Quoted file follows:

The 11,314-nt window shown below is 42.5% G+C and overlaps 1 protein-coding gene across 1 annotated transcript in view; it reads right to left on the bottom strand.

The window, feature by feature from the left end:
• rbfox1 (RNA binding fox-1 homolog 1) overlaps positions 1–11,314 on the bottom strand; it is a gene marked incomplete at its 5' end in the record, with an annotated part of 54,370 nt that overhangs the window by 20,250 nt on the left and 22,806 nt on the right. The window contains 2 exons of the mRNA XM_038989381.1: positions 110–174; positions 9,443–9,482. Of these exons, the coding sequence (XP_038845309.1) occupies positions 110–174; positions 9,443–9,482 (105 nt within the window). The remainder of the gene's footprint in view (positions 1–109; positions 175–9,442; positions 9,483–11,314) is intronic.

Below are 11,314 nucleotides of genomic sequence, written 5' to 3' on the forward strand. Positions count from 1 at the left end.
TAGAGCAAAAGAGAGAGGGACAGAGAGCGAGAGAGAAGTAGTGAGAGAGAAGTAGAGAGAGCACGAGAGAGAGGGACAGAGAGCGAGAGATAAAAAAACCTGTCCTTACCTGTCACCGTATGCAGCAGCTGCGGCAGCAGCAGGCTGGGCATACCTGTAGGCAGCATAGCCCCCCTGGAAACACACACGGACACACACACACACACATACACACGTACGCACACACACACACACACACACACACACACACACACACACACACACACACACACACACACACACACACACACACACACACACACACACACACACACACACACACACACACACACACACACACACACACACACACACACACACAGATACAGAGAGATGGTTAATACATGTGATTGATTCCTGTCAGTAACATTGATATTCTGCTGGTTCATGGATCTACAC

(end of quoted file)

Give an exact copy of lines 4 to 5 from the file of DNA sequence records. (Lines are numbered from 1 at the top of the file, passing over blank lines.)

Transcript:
Below are 11,314 nucleotides of genomic sequence, written 5' to 3' on the forward strand. Positions count from 1 at the left end.
TAGAGCAAAAGAGAGAGGGACAGAGAGCGAGAGAGAAGTAGTGAGAGAGAAGTAGAGAGAGCACGAGAGAGAGGGACAGAGAGCGAGAGATAAAAAAACCTGTCCTTACCTGTCACCGTATGCAGCAGCTGCGGCAGCAGCAGGCTGGGCATACCTGTAGGCAGCATAGCCCCCCTGGAAACACACACGGACACACACACACACACATACACACGTACGCACACACACACACACACACACACACACACACACACACACACACACACACACACACACACACACACACACACACACACACACACACACACACACACACACACACACACACACACACACACACACACACACACACACACACACAGATACAGAGAGATGGTTAATACATGTGATTGATTCCTGTCAGTAACATTGATATTCTGCTGGTTCATGGATCTACAC